Holy Communion From the Methodist Religion

A Table Set for Holy Communion
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Holy Communion is a Christian ritual practiced since ancient times. From the earliest days of the Christian church through its many modern iterations, it remains a central rite. United Methodists celebrate Communion on a regular basis in their churches. For the Methodist religion, Holy Communion takes on a significance that reflects the church's history and the experience of modern Methodist believers.

1 Communion as a Sacrament

Methodists, like other Protestants, view Holy Communion as a sacrament. It is a sacred act of worship ordained by Christ and a means by which God dispenses grace to believers. Like other sacraments, Holy Communion is a mystery. Methodists reject the view held by the Catholic Church that the bread and wine are literally changed into the actual body and blood of Christ. Instead, Methodists view Communion as a way to remember Christ's sacrifice and experience God's presence.

2 Communion as a Community Event

Holy Communion is an act between God and a human being, but it's also an act between human beings. A local pastor, itinerant minister or other ordained clergy usually serves communion, but other members of the congregation assist with the distribution of the bread and wine. Methodists see Holy Communion as an act of fellowship like the fellowship Jesus and His disciples enjoyed during the Last Supper.

3 Open Communion for Christians of All Denominations

United Methodist Churches practice "open" Communion. Open Communion means that it is up to the individual whether to receive the sacrament. You don't have to be a member of the United Methodist Church to receive Communion nor do you have to make any proclamation of faith publicly. Communion isn't required, either. If you attend a United Methodist Communion service, you can choose to pass the bread and cup along without anyone questioning you.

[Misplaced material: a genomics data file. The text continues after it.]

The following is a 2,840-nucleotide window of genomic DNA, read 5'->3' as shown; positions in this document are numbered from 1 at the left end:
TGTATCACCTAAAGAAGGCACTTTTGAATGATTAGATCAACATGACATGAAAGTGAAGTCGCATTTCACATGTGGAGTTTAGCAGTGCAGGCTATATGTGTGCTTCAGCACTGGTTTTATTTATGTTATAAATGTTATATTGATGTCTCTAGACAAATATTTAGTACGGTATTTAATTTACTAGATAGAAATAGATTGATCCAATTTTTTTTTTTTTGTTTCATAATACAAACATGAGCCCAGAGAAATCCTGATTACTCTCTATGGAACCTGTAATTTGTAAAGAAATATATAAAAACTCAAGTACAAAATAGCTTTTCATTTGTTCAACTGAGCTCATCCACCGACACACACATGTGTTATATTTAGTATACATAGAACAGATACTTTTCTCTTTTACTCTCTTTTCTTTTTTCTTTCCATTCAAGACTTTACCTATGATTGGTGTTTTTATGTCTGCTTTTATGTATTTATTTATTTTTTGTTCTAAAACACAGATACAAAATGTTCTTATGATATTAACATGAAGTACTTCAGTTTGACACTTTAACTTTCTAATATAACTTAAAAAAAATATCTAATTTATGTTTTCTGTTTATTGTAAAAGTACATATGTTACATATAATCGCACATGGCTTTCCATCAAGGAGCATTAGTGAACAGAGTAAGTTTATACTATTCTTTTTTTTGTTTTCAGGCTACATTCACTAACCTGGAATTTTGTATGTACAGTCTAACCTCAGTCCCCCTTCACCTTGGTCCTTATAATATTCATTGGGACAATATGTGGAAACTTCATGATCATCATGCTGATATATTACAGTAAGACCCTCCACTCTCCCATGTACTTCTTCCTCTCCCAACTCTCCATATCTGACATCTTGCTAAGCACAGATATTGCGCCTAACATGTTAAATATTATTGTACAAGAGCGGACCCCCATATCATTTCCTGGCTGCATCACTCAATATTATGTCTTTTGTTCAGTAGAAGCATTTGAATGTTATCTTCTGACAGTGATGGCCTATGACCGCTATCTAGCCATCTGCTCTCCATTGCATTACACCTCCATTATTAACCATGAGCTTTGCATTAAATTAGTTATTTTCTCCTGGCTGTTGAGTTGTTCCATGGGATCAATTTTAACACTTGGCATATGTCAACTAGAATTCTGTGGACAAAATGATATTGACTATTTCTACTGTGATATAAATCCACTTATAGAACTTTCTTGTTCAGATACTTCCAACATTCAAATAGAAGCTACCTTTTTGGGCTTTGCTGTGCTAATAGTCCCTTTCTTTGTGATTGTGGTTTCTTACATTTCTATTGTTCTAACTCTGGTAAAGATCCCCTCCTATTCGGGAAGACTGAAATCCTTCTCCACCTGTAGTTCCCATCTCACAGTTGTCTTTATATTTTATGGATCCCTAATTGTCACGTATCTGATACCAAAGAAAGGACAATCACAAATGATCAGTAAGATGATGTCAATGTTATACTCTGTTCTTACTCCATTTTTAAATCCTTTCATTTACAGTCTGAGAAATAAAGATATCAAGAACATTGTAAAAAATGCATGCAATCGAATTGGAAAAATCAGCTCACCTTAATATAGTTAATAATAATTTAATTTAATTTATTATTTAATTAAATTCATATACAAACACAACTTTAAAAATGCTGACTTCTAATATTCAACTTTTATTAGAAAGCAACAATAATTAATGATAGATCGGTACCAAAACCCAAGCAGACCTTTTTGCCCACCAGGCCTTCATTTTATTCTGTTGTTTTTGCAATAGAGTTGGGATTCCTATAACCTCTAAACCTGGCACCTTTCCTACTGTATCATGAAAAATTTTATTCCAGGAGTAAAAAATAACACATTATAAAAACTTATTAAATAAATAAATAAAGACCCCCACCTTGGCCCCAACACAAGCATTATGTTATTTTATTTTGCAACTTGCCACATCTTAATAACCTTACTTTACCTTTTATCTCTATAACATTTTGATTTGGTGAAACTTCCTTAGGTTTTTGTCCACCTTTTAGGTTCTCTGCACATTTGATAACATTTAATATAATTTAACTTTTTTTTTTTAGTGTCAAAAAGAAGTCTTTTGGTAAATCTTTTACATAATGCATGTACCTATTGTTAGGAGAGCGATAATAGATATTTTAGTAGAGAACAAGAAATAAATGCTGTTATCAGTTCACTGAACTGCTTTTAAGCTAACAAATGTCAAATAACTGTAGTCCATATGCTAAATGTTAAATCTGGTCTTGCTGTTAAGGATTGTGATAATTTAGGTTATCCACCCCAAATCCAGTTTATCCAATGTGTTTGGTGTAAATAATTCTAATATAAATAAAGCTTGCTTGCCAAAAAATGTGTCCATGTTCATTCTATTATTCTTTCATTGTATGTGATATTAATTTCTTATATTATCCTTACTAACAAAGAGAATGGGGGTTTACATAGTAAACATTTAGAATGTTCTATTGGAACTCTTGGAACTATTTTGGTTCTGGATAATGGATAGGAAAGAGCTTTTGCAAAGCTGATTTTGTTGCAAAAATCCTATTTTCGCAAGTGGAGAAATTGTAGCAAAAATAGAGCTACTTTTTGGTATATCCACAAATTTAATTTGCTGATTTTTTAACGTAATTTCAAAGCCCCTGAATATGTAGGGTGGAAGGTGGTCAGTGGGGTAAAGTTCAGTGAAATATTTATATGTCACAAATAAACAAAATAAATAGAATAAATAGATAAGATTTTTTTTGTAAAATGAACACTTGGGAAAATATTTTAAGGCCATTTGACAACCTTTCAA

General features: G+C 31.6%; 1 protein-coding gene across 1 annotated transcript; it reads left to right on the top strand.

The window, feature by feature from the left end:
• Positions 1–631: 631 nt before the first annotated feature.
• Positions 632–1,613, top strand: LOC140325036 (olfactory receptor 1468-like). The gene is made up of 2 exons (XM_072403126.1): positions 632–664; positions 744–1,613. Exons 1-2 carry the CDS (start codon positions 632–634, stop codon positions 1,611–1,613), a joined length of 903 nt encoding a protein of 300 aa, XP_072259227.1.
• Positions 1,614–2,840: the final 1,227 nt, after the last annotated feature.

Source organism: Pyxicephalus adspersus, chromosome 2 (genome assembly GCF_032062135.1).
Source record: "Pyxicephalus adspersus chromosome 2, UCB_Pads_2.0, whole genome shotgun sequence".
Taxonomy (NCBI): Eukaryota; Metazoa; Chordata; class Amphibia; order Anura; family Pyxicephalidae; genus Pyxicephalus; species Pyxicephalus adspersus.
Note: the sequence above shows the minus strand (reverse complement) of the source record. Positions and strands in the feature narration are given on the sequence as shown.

4 Varying Frequency and Styles of Holy Communion

Methodism is inclusive and diverse, and its celebrations of Holy Communion reflect this. One Methodist church might celebrate communion weekly, another only quarterly. A contemporary-minded Methodist church might include alternate forms of worship, dancing and lively music during a communion service. Another Methodist church across town might celebrate communion with candlelight, organ music and simple scripture readings. The United Methodist Church recognizes the freedom of local congregations to celebrate Holy Communion in whatever manner they desire.

Robert Allen has been a full-time writer for more than a decade. He previously worked in information technology as a network engineer. Allen earned a bachelor's degree in history and religion/philosophy from Indiana Wesleyan University, a master's degree in humanities from Central Michigan University and completed his graduate studies at Christian Theological Seminary.